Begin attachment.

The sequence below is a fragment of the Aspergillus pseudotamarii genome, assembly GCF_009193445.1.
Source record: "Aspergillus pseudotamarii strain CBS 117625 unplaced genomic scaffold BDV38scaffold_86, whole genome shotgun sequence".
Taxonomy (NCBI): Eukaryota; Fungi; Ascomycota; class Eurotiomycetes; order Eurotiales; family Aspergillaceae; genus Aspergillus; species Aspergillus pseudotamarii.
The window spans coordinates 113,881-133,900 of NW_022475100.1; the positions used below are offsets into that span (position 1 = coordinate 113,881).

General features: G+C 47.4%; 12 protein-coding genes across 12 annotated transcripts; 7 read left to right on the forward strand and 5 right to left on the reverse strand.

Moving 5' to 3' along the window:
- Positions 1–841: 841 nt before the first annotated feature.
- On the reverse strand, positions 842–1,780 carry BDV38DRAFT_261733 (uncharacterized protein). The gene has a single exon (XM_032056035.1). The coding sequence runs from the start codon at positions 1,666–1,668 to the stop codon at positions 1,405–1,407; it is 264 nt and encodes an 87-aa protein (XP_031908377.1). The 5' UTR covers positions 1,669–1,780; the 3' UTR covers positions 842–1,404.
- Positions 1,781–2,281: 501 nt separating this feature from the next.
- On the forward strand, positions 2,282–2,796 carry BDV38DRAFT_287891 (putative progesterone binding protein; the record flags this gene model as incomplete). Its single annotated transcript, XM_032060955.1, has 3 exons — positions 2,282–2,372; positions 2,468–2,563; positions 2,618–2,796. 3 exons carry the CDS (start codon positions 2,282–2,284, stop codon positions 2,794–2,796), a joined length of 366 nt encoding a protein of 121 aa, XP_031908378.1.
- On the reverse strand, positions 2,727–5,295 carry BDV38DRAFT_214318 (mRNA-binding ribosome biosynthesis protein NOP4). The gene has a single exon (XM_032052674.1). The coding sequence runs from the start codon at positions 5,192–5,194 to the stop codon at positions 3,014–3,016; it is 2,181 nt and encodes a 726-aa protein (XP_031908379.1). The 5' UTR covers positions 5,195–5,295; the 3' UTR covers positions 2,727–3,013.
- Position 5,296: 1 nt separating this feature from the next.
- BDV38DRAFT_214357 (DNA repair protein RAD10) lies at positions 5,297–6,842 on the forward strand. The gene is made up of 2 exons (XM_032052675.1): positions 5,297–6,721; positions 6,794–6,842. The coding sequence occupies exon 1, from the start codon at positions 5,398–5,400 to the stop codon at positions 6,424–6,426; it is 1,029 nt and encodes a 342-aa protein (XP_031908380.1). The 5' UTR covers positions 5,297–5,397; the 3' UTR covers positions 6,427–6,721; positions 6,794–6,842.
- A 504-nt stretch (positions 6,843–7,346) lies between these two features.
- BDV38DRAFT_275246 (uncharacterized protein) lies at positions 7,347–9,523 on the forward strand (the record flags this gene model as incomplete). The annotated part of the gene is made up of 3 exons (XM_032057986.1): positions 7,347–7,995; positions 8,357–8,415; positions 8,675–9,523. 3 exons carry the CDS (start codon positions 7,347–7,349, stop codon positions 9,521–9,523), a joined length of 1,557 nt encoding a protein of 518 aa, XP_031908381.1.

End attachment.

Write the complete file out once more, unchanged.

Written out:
The sequence below is a fragment of the Aspergillus pseudotamarii genome, assembly GCF_009193445.1.
Source record: "Aspergillus pseudotamarii strain CBS 117625 unplaced genomic scaffold BDV38scaffold_86, whole genome shotgun sequence".
Taxonomy (NCBI): Eukaryota; Fungi; Ascomycota; class Eurotiomycetes; order Eurotiales; family Aspergillaceae; genus Aspergillus; species Aspergillus pseudotamarii.
The window spans coordinates 113,881-133,900 of NW_022475100.1; the positions used below are offsets into that span (position 1 = coordinate 113,881).

General features: G+C 47.4%; 12 protein-coding genes across 12 annotated transcripts; 7 read left to right on the forward strand and 5 right to left on the reverse strand.

Moving 5' to 3' along the window:
- Positions 1–841: 841 nt before the first annotated feature.
- On the reverse strand, positions 842–1,780 carry BDV38DRAFT_261733 (uncharacterized protein). The gene has a single exon (XM_032056035.1). The coding sequence runs from the start codon at positions 1,666–1,668 to the stop codon at positions 1,405–1,407; it is 264 nt and encodes an 87-aa protein (XP_031908377.1). The 5' UTR covers positions 1,669–1,780; the 3' UTR covers positions 842–1,404.
- Positions 1,781–2,281: 501 nt separating this feature from the next.
- On the forward strand, positions 2,282–2,796 carry BDV38DRAFT_287891 (putative progesterone binding protein; the record flags this gene model as incomplete). Its single annotated transcript, XM_032060955.1, has 3 exons — positions 2,282–2,372; positions 2,468–2,563; positions 2,618–2,796. 3 exons carry the CDS (start codon positions 2,282–2,284, stop codon positions 2,794–2,796), a joined length of 366 nt encoding a protein of 121 aa, XP_031908378.1.
- On the reverse strand, positions 2,727–5,295 carry BDV38DRAFT_214318 (mRNA-binding ribosome biosynthesis protein NOP4). The gene has a single exon (XM_032052674.1). The coding sequence runs from the start codon at positions 5,192–5,194 to the stop codon at positions 3,014–3,016; it is 2,181 nt and encodes a 726-aa protein (XP_031908379.1). The 5' UTR covers positions 5,195–5,295; the 3' UTR covers positions 2,727–3,013.
- Position 5,296: 1 nt separating this feature from the next.
- BDV38DRAFT_214357 (DNA repair protein RAD10) lies at positions 5,297–6,842 on the forward strand. The gene is made up of 2 exons (XM_032052675.1): positions 5,297–6,721; positions 6,794–6,842. The coding sequence occupies exon 1, from the start codon at positions 5,398–5,400 to the stop codon at positions 6,424–6,426; it is 1,029 nt and encodes a 342-aa protein (XP_031908380.1). The 5' UTR covers positions 5,297–5,397; the 3' UTR covers positions 6,427–6,721; positions 6,794–6,842.
- A 504-nt stretch (positions 6,843–7,346) lies between these two features.
- BDV38DRAFT_275246 (uncharacterized protein) lies at positions 7,347–9,523 on the forward strand (the record flags this gene model as incomplete). The annotated part of the gene is made up of 3 exons (XM_032057986.1): positions 7,347–7,995; positions 8,357–8,415; positions 8,675–9,523. 3 exons carry the CDS (start codon positions 7,347–7,349, stop codon positions 9,521–9,523), a joined length of 1,557 nt encoding a protein of 518 aa, XP_031908381.1.